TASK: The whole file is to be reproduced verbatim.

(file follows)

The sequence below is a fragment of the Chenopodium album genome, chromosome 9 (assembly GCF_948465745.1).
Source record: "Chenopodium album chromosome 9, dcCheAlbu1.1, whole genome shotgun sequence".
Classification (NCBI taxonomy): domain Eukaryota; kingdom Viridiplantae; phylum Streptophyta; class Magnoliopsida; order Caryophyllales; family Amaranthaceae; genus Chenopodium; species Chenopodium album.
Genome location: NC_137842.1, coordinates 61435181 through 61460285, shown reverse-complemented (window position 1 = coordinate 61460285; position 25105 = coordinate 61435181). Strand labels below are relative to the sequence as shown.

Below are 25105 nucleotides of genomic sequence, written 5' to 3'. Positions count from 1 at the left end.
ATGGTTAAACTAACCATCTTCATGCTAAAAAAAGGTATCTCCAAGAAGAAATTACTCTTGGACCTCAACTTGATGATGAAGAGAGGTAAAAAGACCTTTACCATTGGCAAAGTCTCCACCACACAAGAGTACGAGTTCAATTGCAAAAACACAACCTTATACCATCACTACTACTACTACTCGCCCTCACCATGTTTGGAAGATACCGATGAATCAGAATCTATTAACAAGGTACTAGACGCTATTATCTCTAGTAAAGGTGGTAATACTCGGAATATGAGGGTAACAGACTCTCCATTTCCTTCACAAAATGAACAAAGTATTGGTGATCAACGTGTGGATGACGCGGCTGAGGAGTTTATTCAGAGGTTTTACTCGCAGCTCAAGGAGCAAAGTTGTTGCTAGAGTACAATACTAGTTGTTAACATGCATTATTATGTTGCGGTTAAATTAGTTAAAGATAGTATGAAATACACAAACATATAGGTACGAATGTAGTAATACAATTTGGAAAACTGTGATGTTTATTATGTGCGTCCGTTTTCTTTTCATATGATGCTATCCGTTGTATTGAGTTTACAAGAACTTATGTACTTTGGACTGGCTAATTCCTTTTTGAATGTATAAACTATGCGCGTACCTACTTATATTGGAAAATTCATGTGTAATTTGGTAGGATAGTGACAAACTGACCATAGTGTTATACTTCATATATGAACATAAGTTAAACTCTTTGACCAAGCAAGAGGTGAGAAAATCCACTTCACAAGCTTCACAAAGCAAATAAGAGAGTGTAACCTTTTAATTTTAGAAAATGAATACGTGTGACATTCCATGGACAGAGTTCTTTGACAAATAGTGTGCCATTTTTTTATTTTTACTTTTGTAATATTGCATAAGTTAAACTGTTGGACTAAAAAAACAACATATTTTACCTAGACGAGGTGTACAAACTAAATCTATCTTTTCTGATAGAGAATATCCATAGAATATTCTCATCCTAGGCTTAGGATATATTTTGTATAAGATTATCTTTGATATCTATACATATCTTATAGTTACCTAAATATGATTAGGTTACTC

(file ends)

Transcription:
The sequence below is a fragment of the Chenopodium album genome, chromosome 9 (assembly GCF_948465745.1).
Source record: "Chenopodium album chromosome 9, dcCheAlbu1.1, whole genome shotgun sequence".
Classification (NCBI taxonomy): domain Eukaryota; kingdom Viridiplantae; phylum Streptophyta; class Magnoliopsida; order Caryophyllales; family Amaranthaceae; genus Chenopodium; species Chenopodium album.
Genome location: NC_137842.1, coordinates 61435181 through 61460285, shown reverse-complemented (window position 1 = coordinate 61460285; position 25105 = coordinate 61435181). Strand labels below are relative to the sequence as shown.

Below are 25105 nucleotides of genomic sequence, written 5' to 3'. Positions count from 1 at the left end.
ATGGTTAAACTAACCATCTTCATGCTAAAAAAAGGTATCTCCAAGAAGAAATTACTCTTGGACCTCAACTTGATGATGAAGAGAGGTAAAAAGACCTTTACCATTGGCAAAGTCTCCACCACACAAGAGTACGAGTTCAATTGCAAAAACACAACCTTATACCATCACTACTACTACTACTCGCCCTCACCATGTTTGGAAGATACCGATGAATCAGAATCTATTAACAAGGTACTAGACGCTATTATCTCTAGTAAAGGTGGTAATACTCGGAATATGAGGGTAACAGACTCTCCATTTCCTTCACAAAATGAACAAAGTATTGGTGATCAACGTGTGGATGACGCGGCTGAGGAGTTTATTCAGAGGTTTTACTCGCAGCTCAAGGAGCAAAGTTGTTGCTAGAGTACAATACTAGTTGTTAACATGCATTATTATGTTGCGGTTAAATTAGTTAAAGATAGTATGAAATACACAAACATATAGGTACGAATGTAGTAATACAATTTGGAAAACTGTGATGTTTATTATGTGCGTCCGTTTTCTTTTCATATGATGCTATCCGTTGTATTGAGTTTACAAGAACTTATGTACTTTGGACTGGCTAATTCCTTTTTGAATGTATAAACTATGCGCGTACCTACTTATATTGGAAAATTCATGTGTAATTTGGTAGGATAGTGACAAACTGACCATAGTGTTATACTTCATATATGAACATAAGTTAAACTCTTTGACCAAGCAAGAGGTGAGAAAATCCACTTCACAAGCTTCACAAAGCAAATAAGAGAGTGTAACCTTTTAATTTTAGAAAATGAATACGTGTGACATTCCATGGACAGAGTTCTTTGACAAATAGTGTGCCATTTTTTTATTTTTACTTTTGTAATATTGCATAAGTTAAACTGTTGGACTAAAAAAACAACATATTTTACCTAGACGAGGTGTACAAACTAAATCTATCTTTTCTGATAGAGAATATCCATAGAATATTCTCATCCTAGGCTTAGGATATATTTTGTATAAGATTATCTTTGATATCTATACATATCTTATAGTTACCTAAATATGATTAGGTTACTC